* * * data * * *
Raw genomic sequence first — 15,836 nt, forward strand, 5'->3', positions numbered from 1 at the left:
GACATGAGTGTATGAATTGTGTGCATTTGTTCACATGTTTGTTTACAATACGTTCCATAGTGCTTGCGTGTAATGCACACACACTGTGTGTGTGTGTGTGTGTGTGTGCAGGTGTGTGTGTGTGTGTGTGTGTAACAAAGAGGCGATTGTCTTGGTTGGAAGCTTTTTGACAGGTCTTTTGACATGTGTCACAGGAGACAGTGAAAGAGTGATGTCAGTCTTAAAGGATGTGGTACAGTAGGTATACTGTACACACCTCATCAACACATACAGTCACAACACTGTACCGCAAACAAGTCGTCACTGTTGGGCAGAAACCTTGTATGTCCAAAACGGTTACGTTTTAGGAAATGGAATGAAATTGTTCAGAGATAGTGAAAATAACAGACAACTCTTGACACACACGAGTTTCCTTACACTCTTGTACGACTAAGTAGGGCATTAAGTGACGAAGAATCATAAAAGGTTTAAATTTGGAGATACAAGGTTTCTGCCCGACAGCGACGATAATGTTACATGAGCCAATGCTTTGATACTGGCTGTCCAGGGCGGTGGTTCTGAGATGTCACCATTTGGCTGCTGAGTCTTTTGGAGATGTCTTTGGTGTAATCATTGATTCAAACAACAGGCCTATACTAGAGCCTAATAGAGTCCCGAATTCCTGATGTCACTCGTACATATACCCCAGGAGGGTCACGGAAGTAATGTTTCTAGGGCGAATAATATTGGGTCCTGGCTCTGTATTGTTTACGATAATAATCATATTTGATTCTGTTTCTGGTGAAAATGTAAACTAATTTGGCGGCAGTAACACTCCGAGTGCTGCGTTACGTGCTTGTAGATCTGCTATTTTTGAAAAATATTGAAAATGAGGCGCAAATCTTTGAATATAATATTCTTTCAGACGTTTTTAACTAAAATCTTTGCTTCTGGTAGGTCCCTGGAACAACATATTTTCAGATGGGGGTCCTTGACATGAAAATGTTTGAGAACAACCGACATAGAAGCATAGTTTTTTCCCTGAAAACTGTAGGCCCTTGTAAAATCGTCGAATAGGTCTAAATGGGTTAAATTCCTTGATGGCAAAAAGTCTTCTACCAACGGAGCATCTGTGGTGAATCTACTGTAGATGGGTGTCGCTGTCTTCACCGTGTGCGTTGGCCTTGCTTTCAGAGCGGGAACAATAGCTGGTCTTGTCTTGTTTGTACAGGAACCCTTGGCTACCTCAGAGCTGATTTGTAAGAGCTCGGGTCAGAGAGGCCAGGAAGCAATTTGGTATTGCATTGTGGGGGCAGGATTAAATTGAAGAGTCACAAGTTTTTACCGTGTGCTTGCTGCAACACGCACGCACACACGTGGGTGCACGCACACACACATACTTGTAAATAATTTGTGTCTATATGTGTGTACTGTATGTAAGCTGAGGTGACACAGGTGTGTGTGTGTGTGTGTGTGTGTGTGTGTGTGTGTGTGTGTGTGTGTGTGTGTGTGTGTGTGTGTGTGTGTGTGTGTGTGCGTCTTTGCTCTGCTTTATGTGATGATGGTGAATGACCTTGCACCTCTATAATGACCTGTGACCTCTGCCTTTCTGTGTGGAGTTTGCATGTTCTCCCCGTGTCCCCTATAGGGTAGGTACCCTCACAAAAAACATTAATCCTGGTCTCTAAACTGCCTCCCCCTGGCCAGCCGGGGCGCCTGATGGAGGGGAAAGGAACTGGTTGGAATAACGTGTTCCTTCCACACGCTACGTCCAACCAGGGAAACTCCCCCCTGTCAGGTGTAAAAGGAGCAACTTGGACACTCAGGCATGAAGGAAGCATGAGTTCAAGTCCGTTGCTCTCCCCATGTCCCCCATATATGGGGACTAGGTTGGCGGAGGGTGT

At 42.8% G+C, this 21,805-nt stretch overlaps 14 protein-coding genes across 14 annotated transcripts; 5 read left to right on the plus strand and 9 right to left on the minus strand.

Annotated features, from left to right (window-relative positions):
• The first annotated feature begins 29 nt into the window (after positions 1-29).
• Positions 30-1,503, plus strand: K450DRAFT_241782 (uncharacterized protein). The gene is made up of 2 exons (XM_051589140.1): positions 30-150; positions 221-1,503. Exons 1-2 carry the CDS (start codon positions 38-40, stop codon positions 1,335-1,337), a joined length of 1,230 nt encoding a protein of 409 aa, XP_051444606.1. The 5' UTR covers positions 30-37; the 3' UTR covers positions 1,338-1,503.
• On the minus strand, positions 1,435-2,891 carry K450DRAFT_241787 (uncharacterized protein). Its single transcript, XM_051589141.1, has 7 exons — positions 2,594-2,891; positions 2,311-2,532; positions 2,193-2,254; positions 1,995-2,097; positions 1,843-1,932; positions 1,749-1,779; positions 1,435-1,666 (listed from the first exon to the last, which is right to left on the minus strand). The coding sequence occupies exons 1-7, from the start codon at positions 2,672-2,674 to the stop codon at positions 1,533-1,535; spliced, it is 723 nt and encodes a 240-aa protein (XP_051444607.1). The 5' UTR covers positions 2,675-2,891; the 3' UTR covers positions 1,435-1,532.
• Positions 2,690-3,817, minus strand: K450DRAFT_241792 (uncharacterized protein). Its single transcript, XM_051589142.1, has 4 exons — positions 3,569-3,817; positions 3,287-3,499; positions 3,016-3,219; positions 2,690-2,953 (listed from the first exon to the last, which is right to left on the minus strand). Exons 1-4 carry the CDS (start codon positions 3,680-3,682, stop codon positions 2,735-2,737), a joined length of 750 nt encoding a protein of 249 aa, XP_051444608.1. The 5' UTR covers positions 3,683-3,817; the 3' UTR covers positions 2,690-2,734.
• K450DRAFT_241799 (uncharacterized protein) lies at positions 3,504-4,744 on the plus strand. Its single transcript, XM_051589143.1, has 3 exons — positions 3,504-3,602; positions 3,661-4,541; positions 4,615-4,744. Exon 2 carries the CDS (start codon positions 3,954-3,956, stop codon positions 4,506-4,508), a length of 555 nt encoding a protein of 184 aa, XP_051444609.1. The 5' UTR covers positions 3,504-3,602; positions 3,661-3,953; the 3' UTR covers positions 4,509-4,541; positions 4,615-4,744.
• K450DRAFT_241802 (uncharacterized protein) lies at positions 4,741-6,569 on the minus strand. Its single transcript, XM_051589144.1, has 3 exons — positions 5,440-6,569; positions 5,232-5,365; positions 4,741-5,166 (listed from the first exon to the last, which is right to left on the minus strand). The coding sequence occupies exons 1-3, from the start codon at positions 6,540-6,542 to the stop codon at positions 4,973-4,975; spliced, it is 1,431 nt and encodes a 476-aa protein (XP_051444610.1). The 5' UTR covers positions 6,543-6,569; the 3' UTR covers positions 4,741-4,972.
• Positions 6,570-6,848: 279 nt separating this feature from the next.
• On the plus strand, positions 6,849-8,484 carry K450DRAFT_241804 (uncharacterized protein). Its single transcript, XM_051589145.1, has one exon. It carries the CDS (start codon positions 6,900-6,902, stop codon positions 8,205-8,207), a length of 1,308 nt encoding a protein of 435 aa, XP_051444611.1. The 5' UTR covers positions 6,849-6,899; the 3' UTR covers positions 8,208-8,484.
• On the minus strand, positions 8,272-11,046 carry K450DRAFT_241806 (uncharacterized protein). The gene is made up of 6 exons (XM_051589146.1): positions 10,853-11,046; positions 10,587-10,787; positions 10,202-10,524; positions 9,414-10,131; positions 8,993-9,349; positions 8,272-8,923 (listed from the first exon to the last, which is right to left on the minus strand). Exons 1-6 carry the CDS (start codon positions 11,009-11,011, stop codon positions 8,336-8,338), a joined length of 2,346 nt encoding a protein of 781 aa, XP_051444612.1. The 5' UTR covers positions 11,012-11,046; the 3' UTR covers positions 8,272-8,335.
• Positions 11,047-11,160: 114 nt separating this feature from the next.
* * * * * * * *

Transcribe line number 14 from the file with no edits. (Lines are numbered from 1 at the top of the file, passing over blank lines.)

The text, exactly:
• Positions 11,047-11,160: 114 nt separating this feature from the next.